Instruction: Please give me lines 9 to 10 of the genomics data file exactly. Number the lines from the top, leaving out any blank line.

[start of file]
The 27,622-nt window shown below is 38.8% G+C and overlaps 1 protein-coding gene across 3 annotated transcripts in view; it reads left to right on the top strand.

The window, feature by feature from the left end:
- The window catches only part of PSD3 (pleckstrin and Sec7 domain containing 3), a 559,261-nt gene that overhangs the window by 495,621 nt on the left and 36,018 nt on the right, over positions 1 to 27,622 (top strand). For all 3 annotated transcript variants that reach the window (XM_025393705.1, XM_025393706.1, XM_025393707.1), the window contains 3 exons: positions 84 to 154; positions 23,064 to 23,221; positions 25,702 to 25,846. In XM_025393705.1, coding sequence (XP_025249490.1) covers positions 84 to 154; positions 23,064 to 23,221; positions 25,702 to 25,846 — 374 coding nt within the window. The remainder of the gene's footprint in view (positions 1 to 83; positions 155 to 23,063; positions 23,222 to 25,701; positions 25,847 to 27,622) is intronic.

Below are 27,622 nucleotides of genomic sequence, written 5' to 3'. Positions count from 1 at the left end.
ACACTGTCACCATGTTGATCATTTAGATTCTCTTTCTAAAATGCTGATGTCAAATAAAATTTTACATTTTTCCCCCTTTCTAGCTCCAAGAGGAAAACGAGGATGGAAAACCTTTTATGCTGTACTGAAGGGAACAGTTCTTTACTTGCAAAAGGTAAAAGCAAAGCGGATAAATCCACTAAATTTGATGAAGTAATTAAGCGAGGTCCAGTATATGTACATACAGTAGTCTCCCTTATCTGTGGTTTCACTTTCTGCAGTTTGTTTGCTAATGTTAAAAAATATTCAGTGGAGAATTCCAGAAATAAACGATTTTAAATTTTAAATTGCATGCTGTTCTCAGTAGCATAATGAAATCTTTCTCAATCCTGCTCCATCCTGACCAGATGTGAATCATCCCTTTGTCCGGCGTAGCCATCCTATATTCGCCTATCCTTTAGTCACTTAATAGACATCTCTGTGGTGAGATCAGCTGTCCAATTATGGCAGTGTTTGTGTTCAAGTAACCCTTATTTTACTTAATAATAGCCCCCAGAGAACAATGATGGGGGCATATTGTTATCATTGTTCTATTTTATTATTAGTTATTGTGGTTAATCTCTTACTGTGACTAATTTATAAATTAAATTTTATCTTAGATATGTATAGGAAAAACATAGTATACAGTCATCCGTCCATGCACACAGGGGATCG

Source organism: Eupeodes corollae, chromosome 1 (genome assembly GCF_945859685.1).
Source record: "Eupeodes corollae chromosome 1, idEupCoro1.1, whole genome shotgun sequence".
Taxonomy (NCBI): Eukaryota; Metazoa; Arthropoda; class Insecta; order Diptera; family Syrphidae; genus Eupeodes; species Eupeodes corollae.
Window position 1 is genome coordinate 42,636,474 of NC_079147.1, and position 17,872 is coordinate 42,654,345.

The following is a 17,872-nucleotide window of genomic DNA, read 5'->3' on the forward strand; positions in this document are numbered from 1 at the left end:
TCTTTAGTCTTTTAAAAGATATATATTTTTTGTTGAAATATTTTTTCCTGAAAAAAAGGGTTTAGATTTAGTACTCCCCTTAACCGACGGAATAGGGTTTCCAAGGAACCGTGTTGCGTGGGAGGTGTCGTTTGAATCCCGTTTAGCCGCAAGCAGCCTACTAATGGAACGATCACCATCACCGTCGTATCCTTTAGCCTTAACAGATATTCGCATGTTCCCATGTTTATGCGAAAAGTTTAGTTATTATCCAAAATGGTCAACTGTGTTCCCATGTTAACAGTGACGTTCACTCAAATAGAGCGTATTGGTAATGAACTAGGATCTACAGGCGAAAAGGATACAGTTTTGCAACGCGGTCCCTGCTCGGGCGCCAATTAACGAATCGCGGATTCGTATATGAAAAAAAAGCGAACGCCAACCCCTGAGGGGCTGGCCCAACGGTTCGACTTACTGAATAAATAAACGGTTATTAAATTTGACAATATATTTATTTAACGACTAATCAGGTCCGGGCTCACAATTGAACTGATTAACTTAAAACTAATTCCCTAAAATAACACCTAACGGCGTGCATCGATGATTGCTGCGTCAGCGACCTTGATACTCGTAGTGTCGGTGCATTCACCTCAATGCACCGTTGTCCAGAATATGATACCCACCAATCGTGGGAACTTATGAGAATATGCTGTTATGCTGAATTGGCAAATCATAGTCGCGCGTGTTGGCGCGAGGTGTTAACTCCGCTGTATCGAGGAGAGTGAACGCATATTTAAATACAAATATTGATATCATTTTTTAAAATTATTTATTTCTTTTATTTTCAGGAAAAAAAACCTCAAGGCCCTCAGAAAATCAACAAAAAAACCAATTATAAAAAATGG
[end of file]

Window position 1 is genome coordinate 42,636,474 of NC_079147.1, and position 17,872 is coordinate 42,654,345.

The following is a 17,872-nucleotide window of genomic DNA, read 5'->3' on the forward strand; positions in this document are numbered from 1 at the left end: